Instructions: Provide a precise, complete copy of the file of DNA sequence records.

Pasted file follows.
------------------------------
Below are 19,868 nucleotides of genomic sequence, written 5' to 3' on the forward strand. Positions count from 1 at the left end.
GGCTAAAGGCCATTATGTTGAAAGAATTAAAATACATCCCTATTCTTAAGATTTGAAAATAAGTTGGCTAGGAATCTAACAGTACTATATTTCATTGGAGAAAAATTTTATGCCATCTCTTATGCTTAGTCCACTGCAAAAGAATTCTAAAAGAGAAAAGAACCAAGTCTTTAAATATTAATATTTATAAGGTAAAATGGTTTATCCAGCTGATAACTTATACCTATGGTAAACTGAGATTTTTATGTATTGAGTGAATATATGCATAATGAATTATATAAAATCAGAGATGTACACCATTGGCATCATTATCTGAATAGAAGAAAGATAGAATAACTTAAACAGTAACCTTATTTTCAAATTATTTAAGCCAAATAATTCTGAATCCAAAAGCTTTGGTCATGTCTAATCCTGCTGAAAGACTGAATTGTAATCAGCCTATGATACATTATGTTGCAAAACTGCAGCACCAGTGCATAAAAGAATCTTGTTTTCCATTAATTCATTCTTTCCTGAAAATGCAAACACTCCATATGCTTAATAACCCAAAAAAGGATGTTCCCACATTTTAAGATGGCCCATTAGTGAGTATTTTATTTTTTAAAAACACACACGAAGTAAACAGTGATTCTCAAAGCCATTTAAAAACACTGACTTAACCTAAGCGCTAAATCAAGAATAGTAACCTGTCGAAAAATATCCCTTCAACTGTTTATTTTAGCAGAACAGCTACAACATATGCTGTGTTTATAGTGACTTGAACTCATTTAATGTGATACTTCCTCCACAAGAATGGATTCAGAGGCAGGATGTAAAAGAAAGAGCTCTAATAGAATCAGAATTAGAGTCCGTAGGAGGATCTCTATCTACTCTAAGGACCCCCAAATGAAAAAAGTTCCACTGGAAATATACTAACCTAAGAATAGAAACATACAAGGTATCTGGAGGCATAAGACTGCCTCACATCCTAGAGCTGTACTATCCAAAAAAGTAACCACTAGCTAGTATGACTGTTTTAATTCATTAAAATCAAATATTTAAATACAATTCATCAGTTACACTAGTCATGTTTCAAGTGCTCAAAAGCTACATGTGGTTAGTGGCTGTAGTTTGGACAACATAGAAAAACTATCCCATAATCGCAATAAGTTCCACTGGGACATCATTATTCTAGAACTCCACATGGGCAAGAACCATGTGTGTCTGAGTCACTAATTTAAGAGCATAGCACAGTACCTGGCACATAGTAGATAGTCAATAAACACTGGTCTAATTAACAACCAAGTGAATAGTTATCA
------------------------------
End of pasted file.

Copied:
Below are 19,868 nucleotides of genomic sequence, written 5' to 3' on the forward strand. Positions count from 1 at the left end.
GGCTAAAGGCCATTATGTTGAAAGAATTAAAATACATCCCTATTCTTAAGATTTGAAAATAAGTTGGCTAGGAATCTAACAGTACTATATTTCATTGGAGAAAAATTTTATGCCATCTCTTATGCTTAGTCCACTGCAAAAGAATTCTAAAAGAGAAAAGAACCAAGTCTTTAAATATTAATATTTATAAGGTAAAATGGTTTATCCAGCTGATAACTTATACCTATGGTAAACTGAGATTTTTATGTATTGAGTGAATATATGCATAATGAATTATATAAAATCAGAGATGTACACCATTGGCATCATTATCTGAATAGAAGAAAGATAGAATAACTTAAACAGTAACCTTATTTTCAAATTATTTAAGCCAAATAATTCTGAATCCAAAAGCTTTGGTCATGTCTAATCCTGCTGAAAGACTGAATTGTAATCAGCCTATGATACATTATGTTGCAAAACTGCAGCACCAGTGCATAAAAGAATCTTGTTTTCCATTAATTCATTCTTTCCTGAAAATGCAAACACTCCATATGCTTAATAACCCAAAAAAGGATGTTCCCACATTTTAAGATGGCCCATTAGTGAGTATTTTATTTTTTAAAAACACACACGAAGTAAACAGTGATTCTCAAAGCCATTTAAAAACACTGACTTAACCTAAGCGCTAAATCAAGAATAGTAACCTGTCGAAAAATATCCCTTCAACTGTTTATTTTAGCAGAACAGCTACAACATATGCTGTGTTTATAGTGACTTGAACTCATTTAATGTGATACTTCCTCCACAAGAATGGATTCAGAGGCAGGATGTAAAAGAAAGAGCTCTAATAGAATCAGAATTAGAGTCCGTAGGAGGATCTCTATCTACTCTAAGGACCCCCAAATGAAAAAAGTTCCACTGGAAATATACTAACCTAAGAATAGAAACATACAAGGTATCTGGAGGCATAAGACTGCCTCACATCCTAGAGCTGTACTATCCAAAAAAGTAACCACTAGCTAGTATGACTGTTTTAATTCATTAAAATCAAATATTTAAATACAATTCATCAGTTACACTAGTCATGTTTCAAGTGCTCAAAAGCTACATGTGGTTAGTGGCTGTAGTTTGGACAACATAGAAAAACTATCCCATAATCGCAATAAGTTCCACTGGGACATCATTATTCTAGAACTCCACATGGGCAAGAACCATGTGTGTCTGAGTCACTAATTTAAGAGCATAGCACAGTACCTGGCACATAGTAGATAGTCAATAAACACTGGTCTAATTAACAACCAAGTGAATAGTTATCA